There’s no soul, there’s no emotion, there’s no love, there’s no nothing that comes out of Crown Courts. And the judges as well. The judges are there to do a job, they’re not there to get emotionally involved, if they were they’d be taking sides.
So they’re, they’re quite distant if you like and they’re there just to hear the facts. And I think you have to take that on board that, that the trial is not a happy time at all.
It’s not a happy place to be. It’s not a happy environment. And you’re in limbo really when it, when it comes to a death where there’s going to be a trial. You’re in limbo for that year because you can’t move on.
Do you mid saying a bit about the court case now?
Yes, the court case was horrific from start to finish. It’s a day thing that you have to do. His trial went on for two and a half weeks. A court is a horrible place to have to go. It’s cold. You have lots of other people there in, in different courtrooms for different reasons. The whole, the whole thing is just negative. There’s not one positive that come out of it. When you’re there, we had a family room so we were very lucky with our family liaison officer and a police officer, that we had a room where we could go to... away from his family. Because they, there was actually two up on trial, one was for murder and there was another person who was up for accessory for murder. So, at the beginning there were two people.
Connected with your son?
Connected with my son. And in, in the trial one was found not guilty to all charges and walked. But obviously his family were there at the time and, and then the person that killed my son, his family were there. And because he [the defendant] had lied so much about the course of events that led to my son’s death they had obviously, because it was their son, just got totally embroiled in what he’d said and totally believed him, even when he was found guilty and the judge said that, you know, he’d planned this all along, he knew exactly what he was doing. Even now they’re still very much that, you know, it was an accident and my son came towards him and it was because my son came towards him in a threatening manner that he felt out of fear he had to stab him.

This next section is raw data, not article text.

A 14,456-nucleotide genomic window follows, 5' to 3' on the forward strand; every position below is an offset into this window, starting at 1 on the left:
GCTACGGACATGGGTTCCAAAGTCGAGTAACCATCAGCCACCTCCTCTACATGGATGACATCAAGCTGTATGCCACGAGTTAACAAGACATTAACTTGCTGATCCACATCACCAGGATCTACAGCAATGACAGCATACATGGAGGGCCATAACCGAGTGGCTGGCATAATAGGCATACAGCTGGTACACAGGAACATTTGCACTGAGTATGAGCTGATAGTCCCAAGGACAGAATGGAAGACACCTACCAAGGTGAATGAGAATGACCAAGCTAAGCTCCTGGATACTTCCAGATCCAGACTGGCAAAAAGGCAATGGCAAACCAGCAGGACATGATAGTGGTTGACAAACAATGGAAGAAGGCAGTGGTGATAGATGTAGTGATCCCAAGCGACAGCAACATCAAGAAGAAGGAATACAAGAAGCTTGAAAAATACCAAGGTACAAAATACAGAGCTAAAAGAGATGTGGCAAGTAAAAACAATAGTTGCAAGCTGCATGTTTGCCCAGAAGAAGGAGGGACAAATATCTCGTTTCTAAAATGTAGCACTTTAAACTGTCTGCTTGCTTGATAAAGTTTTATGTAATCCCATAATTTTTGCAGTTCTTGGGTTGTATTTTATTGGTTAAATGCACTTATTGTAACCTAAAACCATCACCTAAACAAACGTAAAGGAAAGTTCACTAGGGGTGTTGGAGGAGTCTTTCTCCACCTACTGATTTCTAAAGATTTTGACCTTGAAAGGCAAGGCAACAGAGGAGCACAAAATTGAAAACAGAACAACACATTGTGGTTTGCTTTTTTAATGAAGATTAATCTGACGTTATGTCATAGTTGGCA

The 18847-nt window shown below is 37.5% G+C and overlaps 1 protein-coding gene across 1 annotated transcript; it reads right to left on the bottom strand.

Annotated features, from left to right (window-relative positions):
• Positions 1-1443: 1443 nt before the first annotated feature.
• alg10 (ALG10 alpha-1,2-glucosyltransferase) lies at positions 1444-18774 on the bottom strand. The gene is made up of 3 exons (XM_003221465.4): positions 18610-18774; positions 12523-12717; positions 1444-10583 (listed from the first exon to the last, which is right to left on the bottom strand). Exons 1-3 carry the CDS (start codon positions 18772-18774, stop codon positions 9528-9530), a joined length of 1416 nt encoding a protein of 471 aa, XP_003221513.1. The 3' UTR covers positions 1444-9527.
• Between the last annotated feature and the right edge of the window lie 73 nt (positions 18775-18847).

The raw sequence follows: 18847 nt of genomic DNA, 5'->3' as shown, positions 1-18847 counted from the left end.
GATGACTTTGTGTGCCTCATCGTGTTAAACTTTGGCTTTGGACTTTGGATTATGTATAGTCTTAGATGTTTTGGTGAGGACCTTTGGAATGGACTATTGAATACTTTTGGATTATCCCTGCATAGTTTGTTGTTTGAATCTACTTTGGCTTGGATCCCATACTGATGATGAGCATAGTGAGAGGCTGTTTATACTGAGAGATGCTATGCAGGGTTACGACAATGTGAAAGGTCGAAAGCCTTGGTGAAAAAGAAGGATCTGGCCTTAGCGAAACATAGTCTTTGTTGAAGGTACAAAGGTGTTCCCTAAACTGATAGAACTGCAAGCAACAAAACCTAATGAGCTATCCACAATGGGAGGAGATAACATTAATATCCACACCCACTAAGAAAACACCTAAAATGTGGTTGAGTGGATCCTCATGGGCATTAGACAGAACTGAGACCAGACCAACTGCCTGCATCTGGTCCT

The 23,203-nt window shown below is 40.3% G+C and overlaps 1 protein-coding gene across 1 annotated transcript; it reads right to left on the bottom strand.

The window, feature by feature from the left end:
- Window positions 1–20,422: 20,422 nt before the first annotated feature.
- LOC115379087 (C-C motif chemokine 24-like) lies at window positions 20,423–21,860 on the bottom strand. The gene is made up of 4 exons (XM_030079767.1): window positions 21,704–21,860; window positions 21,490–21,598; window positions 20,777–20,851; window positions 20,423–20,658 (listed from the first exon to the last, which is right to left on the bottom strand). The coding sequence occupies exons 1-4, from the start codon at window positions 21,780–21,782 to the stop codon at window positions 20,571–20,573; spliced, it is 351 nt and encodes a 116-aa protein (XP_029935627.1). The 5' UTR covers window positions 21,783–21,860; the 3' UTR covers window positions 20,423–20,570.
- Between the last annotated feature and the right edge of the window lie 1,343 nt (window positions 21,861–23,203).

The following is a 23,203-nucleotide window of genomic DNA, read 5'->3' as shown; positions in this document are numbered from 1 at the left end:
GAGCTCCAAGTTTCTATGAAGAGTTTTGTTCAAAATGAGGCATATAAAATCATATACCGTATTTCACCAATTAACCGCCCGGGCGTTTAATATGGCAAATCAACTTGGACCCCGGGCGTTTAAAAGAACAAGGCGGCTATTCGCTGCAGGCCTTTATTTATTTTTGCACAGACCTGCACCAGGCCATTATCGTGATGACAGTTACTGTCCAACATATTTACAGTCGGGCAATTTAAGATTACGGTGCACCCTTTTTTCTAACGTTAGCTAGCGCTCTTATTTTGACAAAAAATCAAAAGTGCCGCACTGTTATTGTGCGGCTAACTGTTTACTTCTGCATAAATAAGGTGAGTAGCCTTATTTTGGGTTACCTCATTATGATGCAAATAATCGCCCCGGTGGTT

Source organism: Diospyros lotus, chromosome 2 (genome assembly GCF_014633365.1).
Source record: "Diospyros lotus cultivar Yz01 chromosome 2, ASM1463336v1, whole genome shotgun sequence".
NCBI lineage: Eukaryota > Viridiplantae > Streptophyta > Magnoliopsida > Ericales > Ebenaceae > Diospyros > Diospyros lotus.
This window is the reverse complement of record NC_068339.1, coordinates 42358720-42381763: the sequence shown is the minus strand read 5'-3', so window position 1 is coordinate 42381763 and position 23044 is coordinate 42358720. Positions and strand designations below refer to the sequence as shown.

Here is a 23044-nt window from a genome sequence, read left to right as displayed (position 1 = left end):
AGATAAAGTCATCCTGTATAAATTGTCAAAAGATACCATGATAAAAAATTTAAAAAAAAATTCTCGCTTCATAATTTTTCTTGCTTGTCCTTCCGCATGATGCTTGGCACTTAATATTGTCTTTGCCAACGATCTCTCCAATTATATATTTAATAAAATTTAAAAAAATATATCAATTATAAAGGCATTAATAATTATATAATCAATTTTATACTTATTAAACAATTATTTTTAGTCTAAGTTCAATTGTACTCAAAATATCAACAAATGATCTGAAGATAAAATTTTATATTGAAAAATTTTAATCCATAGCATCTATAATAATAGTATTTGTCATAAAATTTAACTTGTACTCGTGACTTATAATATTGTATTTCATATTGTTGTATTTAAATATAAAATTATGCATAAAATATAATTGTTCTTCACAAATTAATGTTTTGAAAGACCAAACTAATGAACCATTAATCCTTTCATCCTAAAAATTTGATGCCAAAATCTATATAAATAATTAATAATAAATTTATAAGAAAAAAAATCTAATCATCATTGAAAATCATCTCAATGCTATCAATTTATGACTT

So we had to have the whole thing, where we were in the public gallery with them. And the public galleries are small. And you just have a walkway between two families.
And you have the intimidation, the stares, and everything that goes on with a trial really. And you have to be so strong not to, and you have to be so strong, or we had to for Kevin because we knew that it was vital that the jury heard the truth and the facts.
And then of course you have to listen to the defence, just knocking your son down. And trying to discredit him and make him out to be a liar and somebody that he’s not.
To say somebody who’s lying and you have to sit through two and a half weeks knowing that that person’s lying through his teeth.
And at one stage because we were sitting where the witness stand is I was feet, feet from him.
I mean, what was the verdict in the end?
The verdict was, was unanimous and it was very, very quick. And considering that they had to do it on two people, for accessory to murder and murder, it was very, very quick and I suppose if you divided that in half it must have taken them two hours, a minimum, just two hours to convict. Because like I say, all along they’d made their minds up.
And it was guilty.
Of murder. But the other one was not guilty. He was up on three charges: affray, accessory to murder, and the third one, he walked free. But, to be fair, he turned it round to be on our side.
So were you satisfied with the verdict?
I was satisfied, yeah.